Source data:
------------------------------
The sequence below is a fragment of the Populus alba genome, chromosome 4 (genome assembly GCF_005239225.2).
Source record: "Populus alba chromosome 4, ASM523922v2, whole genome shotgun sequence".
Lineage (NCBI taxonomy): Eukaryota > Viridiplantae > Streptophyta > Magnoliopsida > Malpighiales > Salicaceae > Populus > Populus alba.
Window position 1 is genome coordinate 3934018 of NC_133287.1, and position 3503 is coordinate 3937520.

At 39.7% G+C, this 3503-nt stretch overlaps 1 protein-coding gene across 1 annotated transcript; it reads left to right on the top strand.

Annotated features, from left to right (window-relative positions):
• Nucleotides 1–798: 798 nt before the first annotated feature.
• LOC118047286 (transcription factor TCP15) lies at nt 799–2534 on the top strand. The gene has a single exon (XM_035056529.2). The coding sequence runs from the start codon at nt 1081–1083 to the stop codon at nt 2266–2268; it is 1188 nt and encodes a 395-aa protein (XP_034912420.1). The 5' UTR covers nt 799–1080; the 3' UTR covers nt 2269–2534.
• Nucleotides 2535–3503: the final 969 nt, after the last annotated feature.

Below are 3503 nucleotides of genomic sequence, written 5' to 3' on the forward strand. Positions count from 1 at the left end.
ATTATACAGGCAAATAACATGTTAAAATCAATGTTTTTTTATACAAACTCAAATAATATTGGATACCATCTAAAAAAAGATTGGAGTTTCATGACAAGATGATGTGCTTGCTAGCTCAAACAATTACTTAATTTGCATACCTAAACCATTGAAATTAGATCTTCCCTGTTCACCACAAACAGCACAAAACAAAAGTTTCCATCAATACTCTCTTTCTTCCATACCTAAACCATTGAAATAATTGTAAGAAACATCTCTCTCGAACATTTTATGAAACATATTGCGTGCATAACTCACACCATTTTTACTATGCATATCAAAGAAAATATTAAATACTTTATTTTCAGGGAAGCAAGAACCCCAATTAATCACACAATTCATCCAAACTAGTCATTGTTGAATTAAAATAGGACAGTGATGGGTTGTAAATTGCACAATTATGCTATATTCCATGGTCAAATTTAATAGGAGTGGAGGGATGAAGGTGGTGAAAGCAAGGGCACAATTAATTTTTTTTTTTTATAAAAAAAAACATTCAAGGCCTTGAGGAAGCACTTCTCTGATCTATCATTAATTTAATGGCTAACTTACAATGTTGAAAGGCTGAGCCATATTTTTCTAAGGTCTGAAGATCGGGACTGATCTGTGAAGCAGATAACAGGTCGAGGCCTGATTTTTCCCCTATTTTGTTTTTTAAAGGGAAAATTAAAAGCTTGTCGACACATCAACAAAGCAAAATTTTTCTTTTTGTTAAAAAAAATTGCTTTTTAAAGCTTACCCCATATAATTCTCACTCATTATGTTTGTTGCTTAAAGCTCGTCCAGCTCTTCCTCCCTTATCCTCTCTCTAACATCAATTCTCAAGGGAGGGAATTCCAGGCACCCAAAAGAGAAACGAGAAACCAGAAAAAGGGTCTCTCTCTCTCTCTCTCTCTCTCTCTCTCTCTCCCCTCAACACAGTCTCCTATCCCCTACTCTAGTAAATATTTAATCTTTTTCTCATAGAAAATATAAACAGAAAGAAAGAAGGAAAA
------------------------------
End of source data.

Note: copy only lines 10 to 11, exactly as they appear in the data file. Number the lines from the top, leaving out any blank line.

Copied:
Below are 3503 nucleotides of genomic sequence, written 5' to 3' on the forward strand. Positions count from 1 at the left end.
ATTATACAGGCAAATAACATGTTAAAATCAATGTTTTTTTATACAAACTCAAATAATATTGGATACCATCTAAAAAAAGATTGGAGTTTCATGACAAGATGATGTGCTTGCTAGCTCAAACAATTACTTAATTTGCATACCTAAACCATTGAAATTAGATCTTCCCTGTTCACCACAAACAGCACAAAACAAAAGTTTCCATCAATACTCTCTTTCTTCCATACCTAAACCATTGAAATAATTGTAAGAAACATCTCTCTCGAACATTTTATGAAACATATTGCGTGCATAACTCACACCATTTTTACTATGCATATCAAAGAAAATATTAAATACTTTATTTTCAGGGAAGCAAGAACCCCAATTAATCACACAATTCATCCAAACTAGTCATTGTTGAATTAAAATAGGACAGTGATGGGTTGTAAATTGCACAATTATGCTATATTCCATGGTCAAATTTAATAGGAGTGGAGGGATGAAGGTGGTGAAAGCAAGGGCACAATTAATTTTTTTTTTTTATAAAAAAAAACATTCAAGGCCTTGAGGAAGCACTTCTCTGATCTATCATTAATTTAATGGCTAACTTACAATGTTGAAAGGCTGAGCCATATTTTTCTAAGGTCTGAAGATCGGGACTGATCTGTGAAGCAGATAACAGGTCGAGGCCTGATTTTTCCCCTATTTTGTTTTTTAAAGGGAAAATTAAAAGCTTGTCGACACATCAACAAAGCAAAATTTTTCTTTTTGTTAAAAAAAATTGCTTTTTAAAGCTTACCCCATATAATTCTCACTCATTATGTTTGTTGCTTAAAGCTCGTCCAGCTCTTCCTCCCTTATCCTCTCTCTAACATCAATTCTCAAGGGAGGGAATTCCAGGCACCCAAAAGAGAAACGAGAAACCAGAAAAAGGGTCTCTCTCTCTCTCTCTCTCTCTCTCTCTCTCTCCCCTCAACACAGTCTCCTATCCCCTACTCTAGTAAATATTTAATCTTTTTCTCATAGAAAATATAAACAGAAAGAAAGAAGGAAAA